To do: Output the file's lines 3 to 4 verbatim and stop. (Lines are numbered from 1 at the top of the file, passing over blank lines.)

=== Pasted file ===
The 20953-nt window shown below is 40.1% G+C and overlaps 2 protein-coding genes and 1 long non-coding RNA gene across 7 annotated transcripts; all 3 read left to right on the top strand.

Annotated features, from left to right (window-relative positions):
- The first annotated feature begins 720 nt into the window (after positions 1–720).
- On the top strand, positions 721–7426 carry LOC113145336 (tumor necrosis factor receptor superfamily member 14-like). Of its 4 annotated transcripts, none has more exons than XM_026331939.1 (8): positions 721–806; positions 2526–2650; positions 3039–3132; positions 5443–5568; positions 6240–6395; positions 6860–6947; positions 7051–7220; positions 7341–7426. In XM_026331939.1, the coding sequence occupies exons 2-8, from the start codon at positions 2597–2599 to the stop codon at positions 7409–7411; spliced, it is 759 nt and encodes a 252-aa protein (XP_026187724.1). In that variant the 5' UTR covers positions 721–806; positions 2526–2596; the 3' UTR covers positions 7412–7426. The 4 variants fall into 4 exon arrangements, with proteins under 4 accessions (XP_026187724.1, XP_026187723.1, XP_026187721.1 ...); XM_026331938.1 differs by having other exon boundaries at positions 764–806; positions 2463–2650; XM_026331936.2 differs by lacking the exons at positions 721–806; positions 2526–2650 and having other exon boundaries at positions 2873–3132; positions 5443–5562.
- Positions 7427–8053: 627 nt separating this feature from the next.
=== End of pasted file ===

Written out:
- The first annotated feature begins 720 nt into the window (after positions 1–720).
- On the top strand, positions 721–7426 carry LOC113145336 (tumor necrosis factor receptor superfamily member 14-like). Of its 4 annotated transcripts, none has more exons than XM_026331939.1 (8): positions 721–806; positions 2526–2650; positions 3039–3132; positions 5443–5568; positions 6240–6395; positions 6860–6947; positions 7051–7220; positions 7341–7426. In XM_026331939.1, the coding sequence occupies exons 2-8, from the start codon at positions 2597–2599 to the stop codon at positions 7409–7411; spliced, it is 759 nt and encodes a 252-aa protein (XP_026187724.1). In that variant the 5' UTR covers positions 721–806; positions 2526–2596; the 3' UTR covers positions 7412–7426. The 4 variants fall into 4 exon arrangements, with proteins under 4 accessions (XP_026187724.1, XP_026187723.1, XP_026187721.1 ...); XM_026331938.1 differs by having other exon boundaries at positions 764–806; positions 2463–2650; XM_026331936.2 differs by lacking the exons at positions 721–806; positions 2526–2650 and having other exon boundaries at positions 2873–3132; positions 5443–5562.